Jim Hertzler saw everything you might want to see as an O’Fallon firefighter.
He responded to a C-9 Nightingale crash on old Illinois 158, where three people were killed on Sept. 16, 1971.
The following year he helped fight a 24-alarm fire at Oberbeck Mill in 1972. The original mill was built in 1861, and fire lasted more than 20 hours. This fire is still widely considered as one of the biggest fires in O’Fallon.
Hertzler also fought a fire at the now closed Magna- Fab Ltd. off Betty Lane in 1987. Flames from this fire were more than 100 feet high, and engulfed a manufacturing complex containing tanks of hydrogen and propane, forcing the evacuation of at least 300 people. No injuries were reported, and the evacuees were allowed to return to their homes four hours later. Magna Fab, which manufactured trash containers and tests high-pressure cylinders, was destroyed by the fire, which started shortly before 7 a.m. Smoke from the fire billowed hundreds of feet into the sky and stretched across much of the eastern horizon.
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Hertzler, now 71, later helped to write a book for the fire department’s centennial in 1991.
On Saturday, Hertzler joined a handful of other retired O’Fallon firefighters who attended the fire department’s 125th anniversary held at the O’Fallon Fire Headquarters (also known as Engine House 4) off Taylor Road in western O’Fallon.
When he joined the OFD in 1963, he said the volunteer fire department had only three trucks, including a 1940 Mack firetruck a GMC panel truck and a light rescue truck.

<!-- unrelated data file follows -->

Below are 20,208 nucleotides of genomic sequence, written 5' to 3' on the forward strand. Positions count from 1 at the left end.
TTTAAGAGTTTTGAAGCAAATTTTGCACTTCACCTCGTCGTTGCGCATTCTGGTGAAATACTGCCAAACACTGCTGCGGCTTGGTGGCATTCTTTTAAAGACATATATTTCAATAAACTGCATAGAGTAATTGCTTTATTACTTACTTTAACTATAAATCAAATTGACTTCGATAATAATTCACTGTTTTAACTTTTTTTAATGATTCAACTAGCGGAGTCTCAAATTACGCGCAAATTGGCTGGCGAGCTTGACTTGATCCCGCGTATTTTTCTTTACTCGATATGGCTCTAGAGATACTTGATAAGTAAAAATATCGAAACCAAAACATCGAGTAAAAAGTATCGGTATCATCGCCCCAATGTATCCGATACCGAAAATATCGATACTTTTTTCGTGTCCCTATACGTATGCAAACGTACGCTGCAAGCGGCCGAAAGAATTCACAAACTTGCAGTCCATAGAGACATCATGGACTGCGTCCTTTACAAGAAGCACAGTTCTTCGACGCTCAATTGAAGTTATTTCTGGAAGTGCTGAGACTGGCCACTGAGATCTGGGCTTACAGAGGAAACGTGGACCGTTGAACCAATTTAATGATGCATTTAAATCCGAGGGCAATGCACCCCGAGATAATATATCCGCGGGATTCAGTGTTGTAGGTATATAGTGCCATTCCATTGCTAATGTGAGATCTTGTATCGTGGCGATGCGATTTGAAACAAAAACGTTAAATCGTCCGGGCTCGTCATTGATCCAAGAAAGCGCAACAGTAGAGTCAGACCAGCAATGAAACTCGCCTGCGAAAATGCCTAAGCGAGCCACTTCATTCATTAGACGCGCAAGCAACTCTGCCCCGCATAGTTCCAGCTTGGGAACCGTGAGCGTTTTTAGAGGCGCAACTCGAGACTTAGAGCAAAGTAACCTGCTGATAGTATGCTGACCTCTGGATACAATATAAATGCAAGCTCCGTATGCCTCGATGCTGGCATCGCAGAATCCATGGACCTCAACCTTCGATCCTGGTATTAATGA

At the time, O’Fallon had about 5,000 residents, said Hentzler who retired from the fire department in 1983.
Today, the O’Fallon fire department has 15 pieces of apparatus, including two ladder trucks, and serves over 45,000 in its fire district.
Leroy Hamm, who served on the O’Fallon Fire Department from 1969 to 1996 as a firefighter, and president of the department, visited with Hertzler at Saturday’s celebration.
Hamm says things were all together different when he served with the volunteer fre department. He said when he started with the department, the O’Fallon firefighters might have averaged 50 calls.
The fire department now responds to about 1,000 calls annually.
“But, back then we didn’t have smoke alarms or carbon monoxide detectors,” Hamm said.
O’Fallon also had very little commercial growth in the early 1960s.
“Now, you have a hospital sitting out there (Memorial East) and another one (St. Elizabeth’s) pretty soon, Hamm said. “Those are all calls the firefighters respond to now, which we didn’t have to before.”
When Hamm and Hertzler served on the fire department, all firefighters’ turnout gear was totally different compared to what firefighters wear today.
Hamm said when he joined the department, firefighters wore old rubber coats.
“It was more like a rubber rain coat,’ he said.
Hertzler said firefighters also wore hip boots.
Firefighters also were given two Scott steel air-packs, weighing 15 and 30 pounds. Now the air-packs are made out of fiberglass and weigh considerably less. Fire trucks have also changed a lot over the years.
“When I started, the city was still using a 1940 Mack, which carried 500 gallons of water,” said Hamm said, who with the help of Hentzler and a number of other local firefighters have since restored the truck.